April 9, 2009

Solving Congress

Remember the days when our elected representatives to Congress would attempt to accomplish something by actually introducing a bill, debating it, and voting on it?

By Bill Schneider
New West

I confess to having an old-fashioned view of how our senators and representatives should serve us. It goes something like this: They listen to the concerns of their constituents, decide to introduce a bill to address those concerns, have hearings and debate the issue in a fair and open forum, and then vote on it.

Think now. When is the last time you’ve seen Congress do that? You probably can’t remember any such success in recent history because, well, they don’t do that any more.

Nowadays, all Congress does earmarks and riders that often end in massive compilations like the Omnibus Public Land Management Act of 2009 and the American Recovery and Reinvestment Act of 2009, both a hundred or more bills that should’ve been introduced, debated, and voted on individually in the light of day, all piled up as a thousand or more pages of head-scratching legalese that no member of Congress even reads before voting on it.

Is this the only way we can get anything done?

A lobbyist friend compared our current system to sausage making, but I’d almost rather let my grandkids watch sausages being made let their civics teachers tell them the bald truth about how laws are made.

If a senator or representative agrees with constituents that we need a new project or program, does he or she introduce a bill get it done? Hardly. Instead, our elected representatives instinctively and immediately start thinking earmark and how they can work the power structure of Congress to get their earmark tacked onto must-pass legislation.

Once passed, politicos rush to the media to brag about it, but they don’t boast about how they did it.

Instead, they say, “the omnibus bill contained funding for the museum or airport or water treatment plant.” We used to call that “bringing home the pork.” Now, we call it “earmarking,” which has insidiously become an incurable addiction.

President Obama promised repeatedly during his campaign to put an end to making law with earmarks and riders, but he praised and signed the public lands and stimulus bills, which were little more than colossal collections of riders and earmarks.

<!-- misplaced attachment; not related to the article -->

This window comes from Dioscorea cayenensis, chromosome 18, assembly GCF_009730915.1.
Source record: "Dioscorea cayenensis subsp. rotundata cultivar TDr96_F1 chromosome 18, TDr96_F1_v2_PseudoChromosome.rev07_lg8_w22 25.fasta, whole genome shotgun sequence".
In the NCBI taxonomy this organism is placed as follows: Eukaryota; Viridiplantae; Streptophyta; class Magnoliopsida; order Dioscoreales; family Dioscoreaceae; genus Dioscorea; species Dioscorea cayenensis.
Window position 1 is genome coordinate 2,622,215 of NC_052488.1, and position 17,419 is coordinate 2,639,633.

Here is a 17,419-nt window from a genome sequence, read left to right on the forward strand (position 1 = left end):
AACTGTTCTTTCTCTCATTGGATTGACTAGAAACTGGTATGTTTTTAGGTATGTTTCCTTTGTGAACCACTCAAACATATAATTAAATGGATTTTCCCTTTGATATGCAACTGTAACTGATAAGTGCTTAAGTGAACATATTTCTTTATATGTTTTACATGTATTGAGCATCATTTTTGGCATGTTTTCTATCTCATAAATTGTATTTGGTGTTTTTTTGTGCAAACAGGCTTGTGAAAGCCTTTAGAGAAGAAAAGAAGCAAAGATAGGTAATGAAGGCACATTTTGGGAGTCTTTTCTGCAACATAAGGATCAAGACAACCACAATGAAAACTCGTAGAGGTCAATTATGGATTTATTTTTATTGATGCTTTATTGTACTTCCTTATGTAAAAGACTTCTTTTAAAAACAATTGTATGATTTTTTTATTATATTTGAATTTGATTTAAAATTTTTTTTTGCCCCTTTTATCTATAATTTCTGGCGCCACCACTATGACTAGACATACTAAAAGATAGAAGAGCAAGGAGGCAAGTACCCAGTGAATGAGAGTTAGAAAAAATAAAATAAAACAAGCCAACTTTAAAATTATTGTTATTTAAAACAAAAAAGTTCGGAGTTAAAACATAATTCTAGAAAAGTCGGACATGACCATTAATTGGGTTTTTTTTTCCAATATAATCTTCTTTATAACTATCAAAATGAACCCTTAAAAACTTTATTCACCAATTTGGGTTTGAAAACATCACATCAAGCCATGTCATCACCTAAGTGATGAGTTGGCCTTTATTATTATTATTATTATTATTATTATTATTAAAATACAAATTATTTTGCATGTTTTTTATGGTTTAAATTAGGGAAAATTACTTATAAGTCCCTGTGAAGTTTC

Most maddening, perhaps, is Congress tacking major legislation impacting millions of people onto must-pass bills as a rider and sneaking it into the law books with no debate or daylight, let alone a recordable vote. I’ve written extensively about my least favorite rider of them all, the Federal Lands Recreational Enhancement Act of 2004. Thanks to the Bush administration’s engrained goal of commercializing and privatizing public lands, Congress secretly gave us a runaway escalation of recreational fees to access and use the land we own.

Another excellent recent example is the so-called “wolf kill bill.” Both its sponsors, Senators John Barrasso (R-WY) and Jon Tester (D-MT), are out there beating their chests about getting it “passed,” but no talk of how it magically appeared in the public lands omnibus bill--no fanfare, no local hearings, no press releases about what our senators were doing, no chance for constituents to support or oppose it. Yet, suddenly, it’s the law of the land.

The wolf bill is probably a good idea that enjoys support from both sides of the issue. In addition to providing more reliable compensation for losses livestock producers suffer from wolf depredation, it encourages ranchers to take preventive actions to reduce future losses, both livestock and wolves. And the cost is barely enough to light five cigars back in the Beltway--a mere million bucks per year for five years.